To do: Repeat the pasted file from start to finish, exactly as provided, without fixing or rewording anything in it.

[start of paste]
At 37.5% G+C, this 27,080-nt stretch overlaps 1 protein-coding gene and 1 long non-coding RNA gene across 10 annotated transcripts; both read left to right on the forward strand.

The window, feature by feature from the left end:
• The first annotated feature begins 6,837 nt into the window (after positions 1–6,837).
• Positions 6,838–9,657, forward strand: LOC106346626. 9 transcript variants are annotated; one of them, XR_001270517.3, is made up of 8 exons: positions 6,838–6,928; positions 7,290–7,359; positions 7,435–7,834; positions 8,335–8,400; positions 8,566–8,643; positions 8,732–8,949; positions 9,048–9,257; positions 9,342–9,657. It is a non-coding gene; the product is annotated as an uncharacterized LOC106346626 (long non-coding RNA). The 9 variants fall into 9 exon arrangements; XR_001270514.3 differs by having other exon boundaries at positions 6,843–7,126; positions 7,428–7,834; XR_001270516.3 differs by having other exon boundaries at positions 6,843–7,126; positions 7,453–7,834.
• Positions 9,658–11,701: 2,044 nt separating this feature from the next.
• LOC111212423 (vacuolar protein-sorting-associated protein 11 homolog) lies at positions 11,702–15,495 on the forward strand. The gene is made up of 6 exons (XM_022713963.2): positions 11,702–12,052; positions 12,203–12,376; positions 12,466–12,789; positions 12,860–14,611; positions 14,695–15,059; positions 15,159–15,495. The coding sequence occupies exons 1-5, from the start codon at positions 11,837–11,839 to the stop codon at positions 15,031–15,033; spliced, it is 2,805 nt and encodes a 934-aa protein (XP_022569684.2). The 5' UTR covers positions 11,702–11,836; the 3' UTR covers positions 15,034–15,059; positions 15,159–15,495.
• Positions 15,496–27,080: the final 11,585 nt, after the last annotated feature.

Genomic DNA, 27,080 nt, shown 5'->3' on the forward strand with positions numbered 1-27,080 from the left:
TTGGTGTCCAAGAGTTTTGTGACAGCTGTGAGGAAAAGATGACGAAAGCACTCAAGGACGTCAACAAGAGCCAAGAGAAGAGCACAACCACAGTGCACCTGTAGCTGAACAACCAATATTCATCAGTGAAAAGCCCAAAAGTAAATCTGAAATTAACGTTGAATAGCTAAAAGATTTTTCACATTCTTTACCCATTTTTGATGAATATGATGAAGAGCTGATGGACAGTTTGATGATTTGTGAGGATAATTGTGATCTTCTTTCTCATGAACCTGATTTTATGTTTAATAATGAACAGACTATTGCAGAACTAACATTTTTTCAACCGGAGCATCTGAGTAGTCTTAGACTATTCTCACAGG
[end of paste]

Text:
At 37.5% G+C, this 27,080-nt stretch overlaps 1 protein-coding gene and 1 long non-coding RNA gene across 10 annotated transcripts; both read left to right on the forward strand.

The window, feature by feature from the left end:
• The first annotated feature begins 6,837 nt into the window (after positions 1–6,837).
• Positions 6,838–9,657, forward strand: LOC106346626. 9 transcript variants are annotated; one of them, XR_001270517.3, is made up of 8 exons: positions 6,838–6,928; positions 7,290–7,359; positions 7,435–7,834; positions 8,335–8,400; positions 8,566–8,643; positions 8,732–8,949; positions 9,048–9,257; positions 9,342–9,657. It is a non-coding gene; the product is annotated as an uncharacterized LOC106346626 (long non-coding RNA). The 9 variants fall into 9 exon arrangements; XR_001270514.3 differs by having other exon boundaries at positions 6,843–7,126; positions 7,428–7,834; XR_001270516.3 differs by having other exon boundaries at positions 6,843–7,126; positions 7,453–7,834.
• Positions 9,658–11,701: 2,044 nt separating this feature from the next.
• LOC111212423 (vacuolar protein-sorting-associated protein 11 homolog) lies at positions 11,702–15,495 on the forward strand. The gene is made up of 6 exons (XM_022713963.2): positions 11,702–12,052; positions 12,203–12,376; positions 12,466–12,789; positions 12,860–14,611; positions 14,695–15,059; positions 15,159–15,495. The coding sequence occupies exons 1-5, from the start codon at positions 11,837–11,839 to the stop codon at positions 15,031–15,033; spliced, it is 2,805 nt and encodes a 934-aa protein (XP_022569684.2). The 5' UTR covers positions 11,702–11,836; the 3' UTR covers positions 15,034–15,059; positions 15,159–15,495.
• Positions 15,496–27,080: the final 11,585 nt, after the last annotated feature.

Genomic DNA, 27,080 nt, shown 5'->3' on the forward strand with positions numbered 1-27,080 from the left:
TTGGTGTCCAAGAGTTTTGTGACAGCTGTGAGGAAAAGATGACGAAAGCACTCAAGGACGTCAACAAGAGCCAAGAGAAGAGCACAACCACAGTGCACCTGTAGCTGAACAACCAATATTCATCAGTGAAAAGCCCAAAAGTAAATCTGAAATTAACGTTGAATAGCTAAAAGATTTTTCACATTCTTTACCCATTTTTGATGAATATGATGAAGAGCTGATGGACAGTTTGATGATTTGTGAGGATAATTGTGATCTTCTTTCTCATGAACCTGATTTTATGTTTAATAATGAACAGACTATTGCAGAACTAACATTTTTTCAACCGGAGCATCTGAGTAGTCTTAGACTATTCTCACAGG